Mobile payments mixed signals

If you are searching for clarity on the challenges facing mobile payments or its future prospects in 2015 and beyond, it's not easy. Numerous reports, blogs and news stories released every month paint a murky and conflicting picture. It's hard to see the wood for the trees when it comes to this particular emerging market. One week Apple Pay is King and the next it's flop. That's to be expected really, because when it comes to predicting the future, the only thing we can be sure of is: we're really not that sure. January has been no different so far - and finding a consensus can be difficult - but let's give it a go anyway.

Security is a major battleground for mobile payments. In some quarters, you will find security is highlighted as the stumbling block for mobile or contactless payments methods. This is no better demonstrated than by the £20 transactions limit imposed on most contactless payment methods. A survey just last month, by Wakefield Research in partnership with Verifone, highlighted this security restraint imposed by the banks is actually supported by their customers as well. Some 84 per cent of respondents to the survey said they would only use their smartphone for small or medium purchase such as a cup of coffee. When it comes to larger purchases, it seems the trust in mobile payments is just not there yet.

It's not all that surprising to me either, especially considering the deluge of cyber crime stories that made the headlines in recent months. And it's an area where education to consumers is vital, because security can in fact be mobile payments greatest strength, not a weakness. Encryption, tokenization, biometrics and device authentication can all be used or combined to make mobile payments arguably the most secure payment method available - let alone the most efficient and convenient.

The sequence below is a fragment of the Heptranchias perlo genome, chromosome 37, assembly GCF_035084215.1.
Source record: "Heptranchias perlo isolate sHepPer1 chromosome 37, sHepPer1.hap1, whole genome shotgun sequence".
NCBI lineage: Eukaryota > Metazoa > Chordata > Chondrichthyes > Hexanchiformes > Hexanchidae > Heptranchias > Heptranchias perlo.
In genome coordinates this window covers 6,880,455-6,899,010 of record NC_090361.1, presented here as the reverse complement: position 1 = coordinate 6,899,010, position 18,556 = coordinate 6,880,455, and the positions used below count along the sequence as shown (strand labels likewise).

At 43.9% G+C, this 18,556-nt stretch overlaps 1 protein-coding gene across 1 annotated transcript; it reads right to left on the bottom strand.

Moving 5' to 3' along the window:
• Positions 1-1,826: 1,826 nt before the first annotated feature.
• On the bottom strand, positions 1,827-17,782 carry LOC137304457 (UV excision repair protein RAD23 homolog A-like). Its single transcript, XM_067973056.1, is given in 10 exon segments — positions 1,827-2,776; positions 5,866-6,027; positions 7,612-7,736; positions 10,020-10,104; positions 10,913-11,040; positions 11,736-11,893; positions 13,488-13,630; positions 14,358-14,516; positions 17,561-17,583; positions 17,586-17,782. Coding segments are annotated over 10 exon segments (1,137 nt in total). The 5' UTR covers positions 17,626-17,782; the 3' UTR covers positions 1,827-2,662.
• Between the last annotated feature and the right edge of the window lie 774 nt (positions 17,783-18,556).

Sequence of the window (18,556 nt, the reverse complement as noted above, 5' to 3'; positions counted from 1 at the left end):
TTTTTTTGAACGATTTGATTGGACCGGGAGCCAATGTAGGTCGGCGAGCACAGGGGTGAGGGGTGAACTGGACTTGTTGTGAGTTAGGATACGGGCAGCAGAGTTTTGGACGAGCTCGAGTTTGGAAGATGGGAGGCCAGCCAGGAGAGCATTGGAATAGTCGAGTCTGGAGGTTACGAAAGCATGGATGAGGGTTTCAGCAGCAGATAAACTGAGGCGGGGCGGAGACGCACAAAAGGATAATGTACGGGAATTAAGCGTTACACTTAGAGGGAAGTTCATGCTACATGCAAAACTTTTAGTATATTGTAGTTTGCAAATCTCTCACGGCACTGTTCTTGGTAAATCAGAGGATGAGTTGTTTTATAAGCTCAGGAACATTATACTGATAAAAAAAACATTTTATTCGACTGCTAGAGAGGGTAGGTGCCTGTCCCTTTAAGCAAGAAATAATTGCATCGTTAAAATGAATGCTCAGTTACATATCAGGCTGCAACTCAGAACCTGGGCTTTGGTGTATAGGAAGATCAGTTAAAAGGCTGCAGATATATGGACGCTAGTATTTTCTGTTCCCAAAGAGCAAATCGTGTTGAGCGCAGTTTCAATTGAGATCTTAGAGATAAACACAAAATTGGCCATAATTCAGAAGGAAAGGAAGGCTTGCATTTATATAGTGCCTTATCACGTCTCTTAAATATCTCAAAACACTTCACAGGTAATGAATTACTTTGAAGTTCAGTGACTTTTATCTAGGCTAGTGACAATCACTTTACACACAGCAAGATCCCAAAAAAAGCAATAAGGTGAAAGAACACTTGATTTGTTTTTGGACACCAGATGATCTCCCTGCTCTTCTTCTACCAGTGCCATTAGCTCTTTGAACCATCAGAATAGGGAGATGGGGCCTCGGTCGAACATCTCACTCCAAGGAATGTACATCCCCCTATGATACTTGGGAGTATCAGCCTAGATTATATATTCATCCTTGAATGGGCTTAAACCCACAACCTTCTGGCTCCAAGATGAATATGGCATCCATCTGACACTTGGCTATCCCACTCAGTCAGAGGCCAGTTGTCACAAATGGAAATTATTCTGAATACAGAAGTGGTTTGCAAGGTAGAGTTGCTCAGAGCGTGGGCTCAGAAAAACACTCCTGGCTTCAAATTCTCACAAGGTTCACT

Despite the perceived hesitancy around security, it's not hard to find consensus that mobile payments are on the rise. Finding agreement on the speed of that rise is harder. In December we cited a Juniper report that mobile commerce would scale to reach 200bn transactions annually by 2019; however another report this month suggests that by the end of this year just 5 per cent of the global base of NFC capable phones, around 30 million, will make contactless in-store payments on a monthly basis. Which seems a pretty big jump from there to 200bn transactions by 2019. But maybe not when you take this into account: The UK Card Association revealed £253million was spent in the UK through contactless payments in September 2014 - a year on year increase of 283.6 per cent.

It's hard to tell who's on the money when it comes to accurately predicting the growth of mobile payments. But even though the signals are mixed, the overall message is clear: mobile payments are on the way. The biggest challenge remains consumer education.

By Matthew Taylor
20th January 2015